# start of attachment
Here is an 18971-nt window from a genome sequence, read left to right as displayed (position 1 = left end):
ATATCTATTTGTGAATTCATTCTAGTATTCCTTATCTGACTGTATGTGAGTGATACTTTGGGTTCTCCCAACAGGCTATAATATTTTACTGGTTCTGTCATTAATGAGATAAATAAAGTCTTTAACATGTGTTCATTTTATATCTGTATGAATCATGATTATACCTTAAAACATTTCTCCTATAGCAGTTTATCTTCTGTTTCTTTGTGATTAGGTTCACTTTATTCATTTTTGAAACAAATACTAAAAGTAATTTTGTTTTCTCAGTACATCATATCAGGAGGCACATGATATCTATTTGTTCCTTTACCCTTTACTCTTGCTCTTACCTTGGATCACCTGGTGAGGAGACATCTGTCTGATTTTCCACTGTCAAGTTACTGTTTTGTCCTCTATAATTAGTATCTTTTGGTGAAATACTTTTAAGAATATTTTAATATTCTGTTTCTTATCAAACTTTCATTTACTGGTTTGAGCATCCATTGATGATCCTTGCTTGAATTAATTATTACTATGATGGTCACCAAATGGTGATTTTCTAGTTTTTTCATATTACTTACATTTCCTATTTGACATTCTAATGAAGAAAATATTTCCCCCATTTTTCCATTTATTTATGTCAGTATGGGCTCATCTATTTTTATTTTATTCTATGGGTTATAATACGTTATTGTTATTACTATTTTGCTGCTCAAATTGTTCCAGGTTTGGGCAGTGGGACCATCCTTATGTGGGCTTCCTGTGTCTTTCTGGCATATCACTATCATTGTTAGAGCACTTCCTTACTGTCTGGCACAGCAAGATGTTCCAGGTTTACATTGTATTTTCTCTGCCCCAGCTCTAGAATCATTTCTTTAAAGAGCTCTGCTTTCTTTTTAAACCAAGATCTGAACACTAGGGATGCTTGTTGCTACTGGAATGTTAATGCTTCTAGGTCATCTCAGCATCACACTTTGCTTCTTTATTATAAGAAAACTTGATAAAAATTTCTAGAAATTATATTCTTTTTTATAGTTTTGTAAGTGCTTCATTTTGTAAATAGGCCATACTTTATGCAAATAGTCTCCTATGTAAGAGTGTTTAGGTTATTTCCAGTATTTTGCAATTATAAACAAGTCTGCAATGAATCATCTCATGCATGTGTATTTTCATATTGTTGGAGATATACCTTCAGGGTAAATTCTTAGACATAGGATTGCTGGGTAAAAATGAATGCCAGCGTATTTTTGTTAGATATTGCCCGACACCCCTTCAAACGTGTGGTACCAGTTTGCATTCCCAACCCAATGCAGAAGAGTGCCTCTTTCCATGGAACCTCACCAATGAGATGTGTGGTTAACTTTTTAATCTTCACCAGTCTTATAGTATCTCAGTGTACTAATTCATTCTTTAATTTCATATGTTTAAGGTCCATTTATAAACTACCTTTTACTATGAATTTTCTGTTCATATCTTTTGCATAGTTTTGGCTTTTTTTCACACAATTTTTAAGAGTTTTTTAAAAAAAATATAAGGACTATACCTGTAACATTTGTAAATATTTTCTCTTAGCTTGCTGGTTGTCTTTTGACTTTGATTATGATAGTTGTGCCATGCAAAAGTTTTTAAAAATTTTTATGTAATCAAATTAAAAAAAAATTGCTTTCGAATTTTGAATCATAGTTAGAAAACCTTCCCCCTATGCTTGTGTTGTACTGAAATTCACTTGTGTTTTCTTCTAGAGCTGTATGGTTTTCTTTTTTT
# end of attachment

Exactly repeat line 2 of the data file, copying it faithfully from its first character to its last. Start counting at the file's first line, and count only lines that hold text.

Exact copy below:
ATATCTATTTGTGAATTCATTCTAGTATTCCTTATCTGACTGTATGTGAGTGATACTTTGGGTTCTCCCAACAGGCTATAATATTTTACTGGTTCTGTCATTAATGAGATAAATAAAGTCTTTAACATGTGTTCATTTTATATCTGTATGAATCATGATTATACCTTAAAACATTTCTCCTATAGCAGTTTATCTTCTGTTTCTTTGTGATTAGGTTCACTTTATTCATTTTTGAAACAAATACTAAAAGTAATTTTGTTTTCTCAGTACATCATATCAGGAGGCACATGATATCTATTTGTTCCTTTACCCTTTACTCTTGCTCTTACCTTGGATCACCTGGTGAGGAGACATCTGTCTGATTTTCCACTGTCAAGTTACTGTTTTGTCCTCTATAATTAGTATCTTTTGGTGAAATACTTTTAAGAATATTTTAATATTCTGTTTCTTATCAAACTTTCATTTACTGGTTTGAGCATCCATTGATGATCCTTGCTTGAATTAATTATTACTATGATGGTCACCAAATGGTGATTTTCTAGTTTTTTCATATTACTTACATTTCCTATTTGACATTCTAATGAAGAAAATATTTCCCCCATTTTTCCATTTATTTATGTCAGTATGGGCTCATCTATTTTTATTTTATTCTATGGGTTATAATACGTTATTGTTATTACTATTTTGCTGCTCAAATTGTTCCAGGTTTGGGCAGTGGGACCATCCTTATGTGGGCTTCCTGTGTCTTTCTGGCATATCACTATCATTGTTAGAGCACTTCCTTACTGTCTGGCACAGCAAGATGTTCCAGGTTTACATTGTATTTTCTCTGCCCCAGCTCTAGAATCATTTCTTTAAAGAGCTCTGCTTTCTTTTTAAACCAAGATCTGAACACTAGGGATGCTTGTTGCTACTGGAATGTTAATGCTTCTAGGTCATCTCAGCATCACACTTTGCTTCTTTATTATAAGAAAACTTGATAAAAATTTCTAGAAATTATATTCTTTTTTATAGTTTTGTAAGTGCTTCATTTTGTAAATAGGCCATACTTTATGCAAATAGTCTCCTATGTAAGAGTGTTTAGGTTATTTCCAGTATTTTGCAATTATAAACAAGTCTGCAATGAATCATCTCATGCATGTGTATTTTCATATTGTTGGAGATATACCTTCAGGGTAAATTCTTAGACATAGGATTGCTGGGTAAAAATGAATGCCAGCGTATTTTTGTTAGATATTGCCCGACACCCCTTCAAACGTGTGGTACCAGTTTGCATTCCCAACCCAATGCAGAAGAGTGCCTCTTTCCATGGAACCTCACCAATGAGATGTGTGGTTAACTTTTTAATCTTCACCAGTCTTATAGTATCTCAGTGTACTAATTCATTCTTTAATTTCATATGTTTAAGGTCCATTTATAAACTACCTTTTACTATGAATTTTCTGTTCATATCTTTTGCATAGTTTTGGCTTTTTTTCACACAATTTTTAAGAGTTTTTTAAAAAAAATATAAGGACTATACCTGTAACATTTGTAAATATTTTCTCTTAGCTTGCTGGTTGTCTTTTGACTTTGATTATGATAGTTGTGCCATGCAAAAGTTTTTAAAAATTTTTATGTAATCAAATTAAAAAAAAATTGCTTTCGAATTTTGAATCATAGTTAGAAAACCTTCCCCCTATGCTTGTGTTGTACTGAAATTCACTTGTGTTTTCTTCTAGAGCTGTATGGTTTTCTTTTTTT